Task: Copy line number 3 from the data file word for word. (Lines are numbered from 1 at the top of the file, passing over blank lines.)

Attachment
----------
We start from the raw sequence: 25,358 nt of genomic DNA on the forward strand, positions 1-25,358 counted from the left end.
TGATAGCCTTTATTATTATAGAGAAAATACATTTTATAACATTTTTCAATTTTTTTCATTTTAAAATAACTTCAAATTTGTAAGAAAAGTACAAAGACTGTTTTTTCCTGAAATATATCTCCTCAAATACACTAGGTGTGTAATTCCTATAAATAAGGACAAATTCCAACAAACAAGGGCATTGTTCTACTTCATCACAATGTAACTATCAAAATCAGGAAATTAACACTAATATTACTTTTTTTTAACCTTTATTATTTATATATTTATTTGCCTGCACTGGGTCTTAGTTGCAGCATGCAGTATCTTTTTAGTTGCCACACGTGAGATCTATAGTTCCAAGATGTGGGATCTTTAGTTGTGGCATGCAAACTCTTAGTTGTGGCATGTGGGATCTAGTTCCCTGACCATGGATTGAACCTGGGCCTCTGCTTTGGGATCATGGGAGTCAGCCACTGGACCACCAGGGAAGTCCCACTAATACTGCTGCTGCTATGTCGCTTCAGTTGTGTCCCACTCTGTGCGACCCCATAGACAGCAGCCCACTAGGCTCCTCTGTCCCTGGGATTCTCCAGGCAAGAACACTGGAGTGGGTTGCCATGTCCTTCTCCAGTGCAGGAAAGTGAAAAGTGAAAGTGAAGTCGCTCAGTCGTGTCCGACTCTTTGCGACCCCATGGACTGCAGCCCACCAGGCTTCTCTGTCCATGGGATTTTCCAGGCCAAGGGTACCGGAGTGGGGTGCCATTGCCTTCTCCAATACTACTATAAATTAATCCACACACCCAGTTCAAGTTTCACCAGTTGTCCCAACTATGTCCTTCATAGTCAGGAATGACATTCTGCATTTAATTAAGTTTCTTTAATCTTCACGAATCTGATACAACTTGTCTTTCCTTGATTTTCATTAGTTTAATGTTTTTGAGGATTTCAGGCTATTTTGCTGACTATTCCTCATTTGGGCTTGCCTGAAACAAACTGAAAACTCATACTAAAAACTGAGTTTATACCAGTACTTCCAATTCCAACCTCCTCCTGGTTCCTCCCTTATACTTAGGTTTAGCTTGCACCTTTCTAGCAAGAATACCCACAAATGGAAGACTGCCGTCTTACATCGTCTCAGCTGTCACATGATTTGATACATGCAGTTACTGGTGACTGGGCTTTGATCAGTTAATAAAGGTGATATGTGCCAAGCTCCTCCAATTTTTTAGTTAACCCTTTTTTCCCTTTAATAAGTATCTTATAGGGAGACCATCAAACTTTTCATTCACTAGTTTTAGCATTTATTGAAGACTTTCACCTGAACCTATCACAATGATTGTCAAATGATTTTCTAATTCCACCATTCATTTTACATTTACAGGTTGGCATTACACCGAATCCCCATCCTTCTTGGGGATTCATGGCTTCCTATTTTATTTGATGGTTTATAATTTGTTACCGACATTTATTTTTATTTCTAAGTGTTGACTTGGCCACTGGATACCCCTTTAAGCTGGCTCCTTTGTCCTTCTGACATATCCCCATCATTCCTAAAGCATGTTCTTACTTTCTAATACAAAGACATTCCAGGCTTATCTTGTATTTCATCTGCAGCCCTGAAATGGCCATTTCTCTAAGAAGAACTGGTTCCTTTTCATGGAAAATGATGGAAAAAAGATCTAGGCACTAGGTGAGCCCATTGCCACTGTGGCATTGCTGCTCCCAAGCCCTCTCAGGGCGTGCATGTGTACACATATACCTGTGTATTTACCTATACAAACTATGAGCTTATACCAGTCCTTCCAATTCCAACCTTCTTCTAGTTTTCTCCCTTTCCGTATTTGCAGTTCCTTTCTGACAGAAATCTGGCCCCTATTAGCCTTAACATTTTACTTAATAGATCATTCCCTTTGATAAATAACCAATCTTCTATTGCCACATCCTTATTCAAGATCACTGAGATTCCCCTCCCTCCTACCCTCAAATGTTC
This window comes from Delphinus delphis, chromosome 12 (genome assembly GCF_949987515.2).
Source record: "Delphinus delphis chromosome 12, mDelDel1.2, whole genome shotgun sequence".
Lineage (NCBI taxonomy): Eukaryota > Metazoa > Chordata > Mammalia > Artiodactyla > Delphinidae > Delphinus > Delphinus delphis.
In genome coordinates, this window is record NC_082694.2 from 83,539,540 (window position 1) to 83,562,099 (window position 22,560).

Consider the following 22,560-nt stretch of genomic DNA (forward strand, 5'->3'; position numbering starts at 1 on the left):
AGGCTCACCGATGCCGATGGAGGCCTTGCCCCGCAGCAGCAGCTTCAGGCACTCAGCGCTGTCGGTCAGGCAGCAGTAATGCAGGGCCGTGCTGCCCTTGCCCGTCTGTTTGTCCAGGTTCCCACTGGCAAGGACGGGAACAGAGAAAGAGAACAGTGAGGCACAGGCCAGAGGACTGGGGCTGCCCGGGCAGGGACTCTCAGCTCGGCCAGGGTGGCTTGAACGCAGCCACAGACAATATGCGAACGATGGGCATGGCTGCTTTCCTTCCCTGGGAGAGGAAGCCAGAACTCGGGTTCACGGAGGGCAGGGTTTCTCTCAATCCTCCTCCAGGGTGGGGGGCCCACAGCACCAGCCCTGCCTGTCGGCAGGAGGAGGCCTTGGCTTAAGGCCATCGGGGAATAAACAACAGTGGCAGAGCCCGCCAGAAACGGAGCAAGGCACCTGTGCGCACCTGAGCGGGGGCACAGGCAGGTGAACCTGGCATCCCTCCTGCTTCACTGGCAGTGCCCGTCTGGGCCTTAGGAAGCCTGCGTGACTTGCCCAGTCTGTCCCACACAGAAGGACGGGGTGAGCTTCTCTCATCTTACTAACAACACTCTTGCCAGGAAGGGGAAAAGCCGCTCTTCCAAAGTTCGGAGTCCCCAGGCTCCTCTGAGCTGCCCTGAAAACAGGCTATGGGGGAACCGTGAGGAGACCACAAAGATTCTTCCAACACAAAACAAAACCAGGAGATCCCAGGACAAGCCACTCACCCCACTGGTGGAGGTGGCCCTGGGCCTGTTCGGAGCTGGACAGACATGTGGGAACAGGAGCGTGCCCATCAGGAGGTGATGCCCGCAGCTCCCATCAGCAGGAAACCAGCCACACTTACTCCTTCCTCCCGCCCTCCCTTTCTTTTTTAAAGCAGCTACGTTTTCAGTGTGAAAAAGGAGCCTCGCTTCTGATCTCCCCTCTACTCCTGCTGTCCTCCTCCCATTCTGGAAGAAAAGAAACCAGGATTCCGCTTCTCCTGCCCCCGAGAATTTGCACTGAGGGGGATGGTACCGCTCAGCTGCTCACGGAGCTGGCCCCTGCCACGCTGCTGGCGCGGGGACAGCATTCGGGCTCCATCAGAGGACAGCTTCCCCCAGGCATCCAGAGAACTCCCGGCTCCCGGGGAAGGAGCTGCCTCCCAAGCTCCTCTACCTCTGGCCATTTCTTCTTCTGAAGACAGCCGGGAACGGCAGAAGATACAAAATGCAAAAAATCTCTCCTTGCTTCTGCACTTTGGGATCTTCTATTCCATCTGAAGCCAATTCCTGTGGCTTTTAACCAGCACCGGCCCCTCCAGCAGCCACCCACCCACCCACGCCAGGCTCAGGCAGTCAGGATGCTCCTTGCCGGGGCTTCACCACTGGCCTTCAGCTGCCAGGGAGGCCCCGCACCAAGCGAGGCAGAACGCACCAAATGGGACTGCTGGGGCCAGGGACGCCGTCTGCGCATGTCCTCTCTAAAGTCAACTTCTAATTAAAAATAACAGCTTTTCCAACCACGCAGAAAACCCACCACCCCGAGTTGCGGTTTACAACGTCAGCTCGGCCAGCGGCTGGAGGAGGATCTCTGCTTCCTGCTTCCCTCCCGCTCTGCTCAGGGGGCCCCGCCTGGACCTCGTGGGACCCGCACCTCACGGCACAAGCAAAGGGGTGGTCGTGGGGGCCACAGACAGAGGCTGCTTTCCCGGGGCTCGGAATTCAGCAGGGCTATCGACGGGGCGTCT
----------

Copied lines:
This window comes from Delphinus delphis, chromosome 12 (genome assembly GCF_949987515.2).